Fear v social media, and your PR campaign strategy
Businesses have never been more aware of how potentially damaging social media can be to a brand’s reputation. But this shouldn’t put bosses off investing the appropriate time and money to garner great results from online networks.
In many ways social media is something of a dirty word right now. Personal data has become one of the planet’s most valuable resources, and surveillance capitalism is the new buzz word, both of which mean people are looking at platforms like Facebook with increasing distrust, not least given the Cambridge Analytica scandal that has emerged in the last week or so.
For companies this presents a curious challenge. How do you exploit all the potential of social media without being seen as siding with big brother, and monitoring fans and followers in minute detail to ascertain the best ways to get them to spend more money on your products and services?
Perhaps most worryingly, though, this is really just the tip of the iceberg when it comes to why firms are growing wary of using social media within a PR campaign strategy.
Who’s side are they on, anyway?
According to the PRCA’s Digital PR and Communications Report 2017, fear of reputation attacks on social media are causing more and more firms to tone down their online activities, and reduce the role social can play within a wider PR campaign strategy. Many companies are potentially missing out on what social media could offer because of concerns the content they create and distribute could be turned against them.
A question of time
One potential reason why this may be comes down to time and personnel. The same report suggests that lack of resources is a major issue standing in the way of realising PR campaign strategy goals through social media output. 40% of respondents stated being understaffed was a problem, a further 40% claimed that a lack of budget was the biggest hurdle.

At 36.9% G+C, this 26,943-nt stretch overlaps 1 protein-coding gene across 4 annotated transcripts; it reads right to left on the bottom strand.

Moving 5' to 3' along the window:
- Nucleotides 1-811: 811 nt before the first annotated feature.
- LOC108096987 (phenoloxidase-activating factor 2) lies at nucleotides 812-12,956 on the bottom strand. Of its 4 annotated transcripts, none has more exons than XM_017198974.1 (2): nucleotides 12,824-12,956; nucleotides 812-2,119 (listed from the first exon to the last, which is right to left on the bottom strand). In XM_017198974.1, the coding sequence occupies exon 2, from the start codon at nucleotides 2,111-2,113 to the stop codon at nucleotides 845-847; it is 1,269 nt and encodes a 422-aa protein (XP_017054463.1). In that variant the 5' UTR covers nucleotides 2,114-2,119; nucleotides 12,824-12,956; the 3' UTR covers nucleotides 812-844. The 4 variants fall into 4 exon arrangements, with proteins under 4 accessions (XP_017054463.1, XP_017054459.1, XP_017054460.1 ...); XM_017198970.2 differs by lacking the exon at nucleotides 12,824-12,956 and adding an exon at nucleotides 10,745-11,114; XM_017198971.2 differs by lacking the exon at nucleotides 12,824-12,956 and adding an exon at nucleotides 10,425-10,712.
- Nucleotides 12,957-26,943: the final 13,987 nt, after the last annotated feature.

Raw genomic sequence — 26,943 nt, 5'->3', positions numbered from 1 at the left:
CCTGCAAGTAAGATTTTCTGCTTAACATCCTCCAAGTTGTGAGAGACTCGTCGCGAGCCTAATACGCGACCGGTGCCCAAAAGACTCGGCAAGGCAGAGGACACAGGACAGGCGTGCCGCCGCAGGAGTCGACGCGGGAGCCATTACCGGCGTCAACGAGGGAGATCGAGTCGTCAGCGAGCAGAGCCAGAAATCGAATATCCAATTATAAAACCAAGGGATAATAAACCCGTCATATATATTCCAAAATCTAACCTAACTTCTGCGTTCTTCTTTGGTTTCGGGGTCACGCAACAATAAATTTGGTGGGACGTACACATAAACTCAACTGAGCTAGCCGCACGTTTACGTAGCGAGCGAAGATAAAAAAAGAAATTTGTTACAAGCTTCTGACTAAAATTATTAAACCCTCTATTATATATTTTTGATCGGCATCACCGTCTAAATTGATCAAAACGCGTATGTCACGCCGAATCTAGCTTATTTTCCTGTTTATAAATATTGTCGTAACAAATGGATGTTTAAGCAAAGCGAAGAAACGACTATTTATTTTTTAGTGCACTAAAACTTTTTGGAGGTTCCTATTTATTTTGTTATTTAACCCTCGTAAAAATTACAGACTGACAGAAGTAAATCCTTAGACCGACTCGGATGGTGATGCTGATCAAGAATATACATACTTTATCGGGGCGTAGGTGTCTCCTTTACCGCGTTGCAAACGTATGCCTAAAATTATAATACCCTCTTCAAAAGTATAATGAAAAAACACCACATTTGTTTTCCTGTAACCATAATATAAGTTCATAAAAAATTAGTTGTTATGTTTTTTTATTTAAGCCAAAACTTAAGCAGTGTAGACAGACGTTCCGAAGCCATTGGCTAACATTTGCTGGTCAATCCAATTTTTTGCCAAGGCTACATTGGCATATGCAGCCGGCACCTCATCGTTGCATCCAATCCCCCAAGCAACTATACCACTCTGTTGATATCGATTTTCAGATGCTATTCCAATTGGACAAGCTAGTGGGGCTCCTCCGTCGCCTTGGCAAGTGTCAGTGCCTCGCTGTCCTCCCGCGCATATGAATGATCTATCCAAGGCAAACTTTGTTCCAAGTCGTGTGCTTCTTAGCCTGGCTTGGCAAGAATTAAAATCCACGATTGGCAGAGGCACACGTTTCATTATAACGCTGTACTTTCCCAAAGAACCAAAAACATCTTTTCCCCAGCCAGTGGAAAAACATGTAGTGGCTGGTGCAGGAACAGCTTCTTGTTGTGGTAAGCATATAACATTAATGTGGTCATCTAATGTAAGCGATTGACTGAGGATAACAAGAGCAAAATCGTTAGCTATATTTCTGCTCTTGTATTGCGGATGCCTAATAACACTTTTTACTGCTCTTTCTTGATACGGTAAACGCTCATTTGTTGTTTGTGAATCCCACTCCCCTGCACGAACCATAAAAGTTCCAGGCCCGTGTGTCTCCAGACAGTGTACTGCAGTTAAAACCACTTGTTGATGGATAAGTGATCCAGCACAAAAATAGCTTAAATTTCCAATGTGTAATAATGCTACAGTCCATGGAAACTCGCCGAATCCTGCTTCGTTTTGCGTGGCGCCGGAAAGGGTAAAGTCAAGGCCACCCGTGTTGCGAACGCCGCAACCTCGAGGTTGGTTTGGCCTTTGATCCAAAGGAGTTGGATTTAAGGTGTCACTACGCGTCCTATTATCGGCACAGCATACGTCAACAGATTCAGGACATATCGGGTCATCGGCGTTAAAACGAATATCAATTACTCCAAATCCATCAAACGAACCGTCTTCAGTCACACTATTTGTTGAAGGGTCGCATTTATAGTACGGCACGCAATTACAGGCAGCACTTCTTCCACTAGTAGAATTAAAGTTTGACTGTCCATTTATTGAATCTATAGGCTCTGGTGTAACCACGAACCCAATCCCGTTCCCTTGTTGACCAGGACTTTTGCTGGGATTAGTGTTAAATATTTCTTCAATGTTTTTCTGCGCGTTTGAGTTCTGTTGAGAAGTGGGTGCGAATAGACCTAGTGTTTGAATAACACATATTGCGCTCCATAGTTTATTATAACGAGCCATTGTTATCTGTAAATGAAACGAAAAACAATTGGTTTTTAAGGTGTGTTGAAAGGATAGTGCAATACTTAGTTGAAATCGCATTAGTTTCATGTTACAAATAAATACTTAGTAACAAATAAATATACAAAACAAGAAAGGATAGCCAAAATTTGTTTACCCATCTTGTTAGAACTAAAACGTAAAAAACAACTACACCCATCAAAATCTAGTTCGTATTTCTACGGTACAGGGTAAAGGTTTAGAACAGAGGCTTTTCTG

Without the appropriate cash and man (or woman) power, brands are at risk of launching campaigns that have been ill-conceived and rushed, or cannot be fully realised because of limitations when it comes to available hours to work on the concept. Such circumstances often make campaigns particularly vulnerable to negative attacks and criticism from the public.
In-house vs agency
We recently looked at the benefits and drawbacks of using in-house public relations and comms compared with bringing in an agency, and one of the key benefits of the former comes down a PR campaign strategy which is integrated across various departments.
Social media output is only becoming more integrated throughout companies, rather than being viewed as the sole responsibility of a dedicated social media team. This doesn’t necessarily mean agencies are out, though. PR agencies have seen a growth in recognition as content creators, with everything from video (10-13% rise) and image (5-11% rise), to text-based content (7-11% rise) being bought from agencies more regularly.
Brands are also expecting more social media outreach from their agency partners, along with digital crisis management. The leading digital services offered by agencies remain somewhat more traditional, though, such as online media relations, social network strategy, and text-based content.
Integrated and outsourced
So what does this mean for brands that understand they need to improve social media efforts in order to tap into the potential good digital comms can offer within a PR campaign strategy?
Without wanting to oversimplify, thanks to the sheer breadth of responsibilities that now fall under the social media banner, and ongoing attempts to integrate this into wider departments, firms should not look to cherry pick individual services from agencies. Instead, it would be much more prudent to bring in a third party to take care of multiple tasks, therefore delivering an integrated solution, which will not be limited by the availability of staff.